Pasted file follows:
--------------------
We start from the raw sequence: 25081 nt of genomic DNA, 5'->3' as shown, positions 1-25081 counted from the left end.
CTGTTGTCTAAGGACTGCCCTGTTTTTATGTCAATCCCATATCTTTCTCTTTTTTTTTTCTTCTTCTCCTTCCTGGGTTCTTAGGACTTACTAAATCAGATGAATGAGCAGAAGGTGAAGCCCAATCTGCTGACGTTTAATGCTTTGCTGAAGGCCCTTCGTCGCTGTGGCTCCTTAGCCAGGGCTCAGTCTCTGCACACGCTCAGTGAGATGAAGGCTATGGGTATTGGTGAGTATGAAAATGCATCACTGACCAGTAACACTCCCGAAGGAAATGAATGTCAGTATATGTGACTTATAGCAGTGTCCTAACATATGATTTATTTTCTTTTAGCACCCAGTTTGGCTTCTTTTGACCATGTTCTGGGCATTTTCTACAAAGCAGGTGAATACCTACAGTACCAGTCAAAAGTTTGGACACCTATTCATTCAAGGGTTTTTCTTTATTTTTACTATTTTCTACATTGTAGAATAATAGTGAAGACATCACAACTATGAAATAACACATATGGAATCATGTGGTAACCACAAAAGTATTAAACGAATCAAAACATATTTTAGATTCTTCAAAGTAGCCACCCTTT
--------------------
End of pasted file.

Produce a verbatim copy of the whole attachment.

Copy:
We start from the raw sequence: 25081 nt of genomic DNA, 5'->3' as shown, positions 1-25081 counted from the left end.
CTGTTGTCTAAGGACTGCCCTGTTTTTATGTCAATCCCATATCTTTCTCTTTTTTTTTTCTTCTTCTCCTTCCTGGGTTCTTAGGACTTACTAAATCAGATGAATGAGCAGAAGGTGAAGCCCAATCTGCTGACGTTTAATGCTTTGCTGAAGGCCCTTCGTCGCTGTGGCTCCTTAGCCAGGGCTCAGTCTCTGCACACGCTCAGTGAGATGAAGGCTATGGGTATTGGTGAGTATGAAAATGCATCACTGACCAGTAACACTCCCGAAGGAAATGAATGTCAGTATATGTGACTTATAGCAGTGTCCTAACATATGATTTATTTTCTTTTAGCACCCAGTTTGGCTTCTTTTGACCATGTTCTGGGCATTTTCTACAAAGCAGGTGAATACCTACAGTACCAGTCAAAAGTTTGGACACCTATTCATTCAAGGGTTTTTCTTTATTTTTACTATTTTCTACATTGTAGAATAATAGTGAAGACATCACAACTATGAAATAACACATATGGAATCATGTGGTAACCACAAAAGTATTAAACGAATCAAAACATATTTTAGATTCTTCAAAGTAGCCACCCTTT